Remember the movies in which
a detective would spy a note pad on a desk, hold it up to the light, and read
the faint impression of a message that had been written and then torn off that
pad? There is a computer counterpart of that tactic, too.
First, recognize that there
is not a direct path between a key you press on your keyboard and the program
(let's say a word processor) that handles that keystroke. When you press A, it
activates a switch that generates a signal that is received by a device driver,
converted and analyzed and passed along, until finally your word processor
receives the A; there is still more conversion, analysis, and transmission
until the A appears on your screen. Many programs cooperate in this chain. At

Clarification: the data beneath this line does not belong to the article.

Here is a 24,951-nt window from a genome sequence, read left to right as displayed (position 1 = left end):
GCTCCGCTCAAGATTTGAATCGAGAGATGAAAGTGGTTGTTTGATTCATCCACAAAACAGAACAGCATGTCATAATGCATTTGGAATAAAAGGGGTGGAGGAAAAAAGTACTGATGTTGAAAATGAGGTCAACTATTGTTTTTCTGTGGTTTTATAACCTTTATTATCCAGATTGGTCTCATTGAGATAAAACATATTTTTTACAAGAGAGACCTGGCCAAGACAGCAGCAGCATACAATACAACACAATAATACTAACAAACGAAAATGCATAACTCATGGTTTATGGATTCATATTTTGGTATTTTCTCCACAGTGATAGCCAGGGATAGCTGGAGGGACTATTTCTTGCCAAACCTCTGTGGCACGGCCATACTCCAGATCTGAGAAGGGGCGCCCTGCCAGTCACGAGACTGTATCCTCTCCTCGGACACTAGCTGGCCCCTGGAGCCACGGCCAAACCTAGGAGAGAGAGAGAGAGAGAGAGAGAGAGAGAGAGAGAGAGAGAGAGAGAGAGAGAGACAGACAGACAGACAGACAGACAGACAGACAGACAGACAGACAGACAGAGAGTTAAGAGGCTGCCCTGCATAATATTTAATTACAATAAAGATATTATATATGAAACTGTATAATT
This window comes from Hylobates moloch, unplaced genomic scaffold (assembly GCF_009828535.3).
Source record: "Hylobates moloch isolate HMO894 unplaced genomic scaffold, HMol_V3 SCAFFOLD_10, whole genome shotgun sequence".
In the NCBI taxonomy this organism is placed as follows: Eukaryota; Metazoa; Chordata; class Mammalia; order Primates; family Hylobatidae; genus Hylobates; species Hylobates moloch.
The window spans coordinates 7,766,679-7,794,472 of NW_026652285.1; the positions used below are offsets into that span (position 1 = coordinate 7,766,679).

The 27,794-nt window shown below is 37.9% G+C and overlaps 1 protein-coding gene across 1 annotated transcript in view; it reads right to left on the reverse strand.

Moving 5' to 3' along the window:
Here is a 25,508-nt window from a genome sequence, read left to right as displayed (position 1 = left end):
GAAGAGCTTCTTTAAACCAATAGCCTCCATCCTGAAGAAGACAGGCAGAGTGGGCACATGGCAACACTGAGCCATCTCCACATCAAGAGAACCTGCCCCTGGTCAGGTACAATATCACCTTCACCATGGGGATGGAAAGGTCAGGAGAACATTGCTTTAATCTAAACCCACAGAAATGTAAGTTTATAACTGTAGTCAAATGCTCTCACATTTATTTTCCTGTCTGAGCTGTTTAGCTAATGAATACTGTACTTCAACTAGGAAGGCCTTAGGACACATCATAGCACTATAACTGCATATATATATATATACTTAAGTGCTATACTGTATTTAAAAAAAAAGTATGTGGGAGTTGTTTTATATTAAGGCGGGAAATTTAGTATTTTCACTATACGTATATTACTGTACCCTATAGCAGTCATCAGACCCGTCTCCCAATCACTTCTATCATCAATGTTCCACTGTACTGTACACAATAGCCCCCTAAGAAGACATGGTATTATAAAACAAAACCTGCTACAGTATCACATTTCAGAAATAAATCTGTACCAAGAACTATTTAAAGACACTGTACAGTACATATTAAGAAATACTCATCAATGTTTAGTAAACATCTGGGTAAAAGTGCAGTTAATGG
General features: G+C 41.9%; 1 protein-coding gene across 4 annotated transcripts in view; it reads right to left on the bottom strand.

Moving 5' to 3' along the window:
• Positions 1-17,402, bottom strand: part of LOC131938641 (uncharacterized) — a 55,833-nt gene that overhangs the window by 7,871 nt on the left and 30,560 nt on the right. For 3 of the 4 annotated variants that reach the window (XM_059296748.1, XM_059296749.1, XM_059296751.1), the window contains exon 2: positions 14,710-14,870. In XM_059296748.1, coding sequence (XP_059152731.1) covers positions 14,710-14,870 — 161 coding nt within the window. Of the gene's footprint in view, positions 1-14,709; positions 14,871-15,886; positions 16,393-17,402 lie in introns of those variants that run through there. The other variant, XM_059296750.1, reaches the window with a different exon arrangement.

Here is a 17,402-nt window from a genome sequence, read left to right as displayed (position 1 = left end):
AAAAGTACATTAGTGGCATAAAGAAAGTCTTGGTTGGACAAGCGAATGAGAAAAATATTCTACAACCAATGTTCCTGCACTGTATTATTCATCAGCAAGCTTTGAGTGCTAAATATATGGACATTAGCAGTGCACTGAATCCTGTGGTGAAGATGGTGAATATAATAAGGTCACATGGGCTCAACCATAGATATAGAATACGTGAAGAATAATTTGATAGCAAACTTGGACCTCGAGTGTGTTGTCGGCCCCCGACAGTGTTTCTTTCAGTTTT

several points along the way you could change a program so that A would appear
on the screen when you pressed W if you wanted.
If all programs work as
intended, they receive and send characters efficiently and discard each
character as soon as it is sent and another arrives. A malicious program called
a keystroke logger retains a
surreptitious copy of all keys pressed. Most keystrokes are uninteresting, but
we may want to protect the privacy of identification numbers, authentication
strings, and love notes.
A keystroke logger can be
independent (retaining a log of every key pressed) or it can be tied to a
certain program, retaining data only when a particular program (such as a
banking application) runs.